The resulting number 3 is the second additional multiplier. Write it to the second fraction. Again make a small diagonal line over the second fraction and write the found additional multiplier over it:

Now we are all set for addition. It remains to multiply the numerators and denominators of the fractions by their additional multipliers:

Look carefully at what we have come to. We came to the fact that fractions with different denominators turned into fractions with the same denominators. And we already know how to add such fractions. Let's solve this example to the end:

This completes the example. Add to and you get .

Let's try to represent our solution with a picture. If you add pizza to pizza, you get one whole pizza and one sixth of a pizza:

The reduction of the fraction to the same (common) denominator can also be shown. Bringing fractions and to a common denominator, we got fractions and . The two fractions will be represented by the same pieces of pizza. The only difference will be that this time they will be divided into the same fractions (reduced to the same denominator).

The first picture represents the fraction (four pieces of six), and the second picture represents the fraction (three pieces of six). Adding up these pieces we get (seven pieces of six). This fraction is improper, so we highlighted the integer part of it. The result was (one whole pizza and another sixth of a pizza).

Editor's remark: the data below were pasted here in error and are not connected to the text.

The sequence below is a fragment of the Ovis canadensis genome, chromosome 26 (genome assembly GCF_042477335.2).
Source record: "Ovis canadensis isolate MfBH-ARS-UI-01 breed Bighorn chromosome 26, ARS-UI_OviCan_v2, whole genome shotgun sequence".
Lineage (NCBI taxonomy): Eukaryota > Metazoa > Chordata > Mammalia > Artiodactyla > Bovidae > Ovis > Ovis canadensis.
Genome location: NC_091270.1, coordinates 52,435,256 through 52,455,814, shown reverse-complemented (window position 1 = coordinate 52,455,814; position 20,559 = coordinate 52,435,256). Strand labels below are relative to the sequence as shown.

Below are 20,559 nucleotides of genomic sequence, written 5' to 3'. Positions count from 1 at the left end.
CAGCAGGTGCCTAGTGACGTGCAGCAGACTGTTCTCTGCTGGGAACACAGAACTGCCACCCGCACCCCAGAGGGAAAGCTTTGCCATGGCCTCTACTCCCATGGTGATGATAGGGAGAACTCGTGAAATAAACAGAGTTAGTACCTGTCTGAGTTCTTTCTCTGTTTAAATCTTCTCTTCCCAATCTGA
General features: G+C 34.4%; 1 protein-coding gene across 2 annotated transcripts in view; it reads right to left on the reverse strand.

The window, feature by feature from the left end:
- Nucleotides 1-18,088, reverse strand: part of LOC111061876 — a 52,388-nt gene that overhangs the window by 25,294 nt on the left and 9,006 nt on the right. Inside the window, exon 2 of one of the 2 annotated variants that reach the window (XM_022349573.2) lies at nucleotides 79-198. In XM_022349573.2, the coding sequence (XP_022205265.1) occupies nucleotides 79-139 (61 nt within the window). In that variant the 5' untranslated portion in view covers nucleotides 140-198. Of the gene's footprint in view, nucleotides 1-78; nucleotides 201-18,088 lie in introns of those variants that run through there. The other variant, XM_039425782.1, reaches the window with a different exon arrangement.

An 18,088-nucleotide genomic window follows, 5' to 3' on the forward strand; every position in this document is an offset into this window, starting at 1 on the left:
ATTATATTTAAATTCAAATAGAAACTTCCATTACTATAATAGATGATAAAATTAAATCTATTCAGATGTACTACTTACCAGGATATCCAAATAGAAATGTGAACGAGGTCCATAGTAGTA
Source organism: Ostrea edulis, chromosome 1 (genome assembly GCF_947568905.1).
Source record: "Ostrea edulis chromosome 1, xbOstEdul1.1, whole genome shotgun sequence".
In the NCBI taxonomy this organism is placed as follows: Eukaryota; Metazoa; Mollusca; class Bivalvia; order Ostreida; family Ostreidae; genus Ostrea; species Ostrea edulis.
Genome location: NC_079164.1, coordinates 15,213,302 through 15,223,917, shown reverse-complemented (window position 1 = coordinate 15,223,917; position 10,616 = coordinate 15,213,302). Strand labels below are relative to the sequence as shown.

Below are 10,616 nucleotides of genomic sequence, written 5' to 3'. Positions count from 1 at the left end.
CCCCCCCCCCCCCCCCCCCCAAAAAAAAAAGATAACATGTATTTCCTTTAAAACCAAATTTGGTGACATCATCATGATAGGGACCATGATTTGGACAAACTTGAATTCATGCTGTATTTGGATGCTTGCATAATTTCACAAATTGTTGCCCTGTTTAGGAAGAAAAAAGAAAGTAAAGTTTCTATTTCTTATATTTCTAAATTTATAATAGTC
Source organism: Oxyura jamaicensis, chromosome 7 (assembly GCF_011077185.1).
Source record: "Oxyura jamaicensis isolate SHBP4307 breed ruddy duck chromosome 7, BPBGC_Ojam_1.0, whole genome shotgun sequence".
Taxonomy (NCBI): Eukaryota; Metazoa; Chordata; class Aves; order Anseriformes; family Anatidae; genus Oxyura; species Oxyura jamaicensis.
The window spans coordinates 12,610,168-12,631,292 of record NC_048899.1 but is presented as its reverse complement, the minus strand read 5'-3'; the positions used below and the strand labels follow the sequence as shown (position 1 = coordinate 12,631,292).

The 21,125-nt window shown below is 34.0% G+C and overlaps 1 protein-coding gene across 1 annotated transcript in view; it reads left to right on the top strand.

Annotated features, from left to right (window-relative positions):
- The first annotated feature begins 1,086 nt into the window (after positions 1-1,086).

Note that we have written this example in too much detail. In schools it is not customary to write in such a detailed way. You need to be able to quickly find the LCM of both denominators and additional multipliers to them, and quickly multiply the found additional multipliers by their numerators and denominators. If we were in school, we would have to write this example as follows:

But there is also the other side of the coin. If you don't take detailed notes during the first stages of learning math, you start to get questions like *"where did that number over there come from?"*, *"why do fractions suddenly turn into completely different fractions?"*

Therefore, at the first stages, it is advisable to write down every detail. You can brag only in the future, when the basics have been mastered.

**To make it easier to add fractions with different denominators, you can use the following step-by-step instructions:**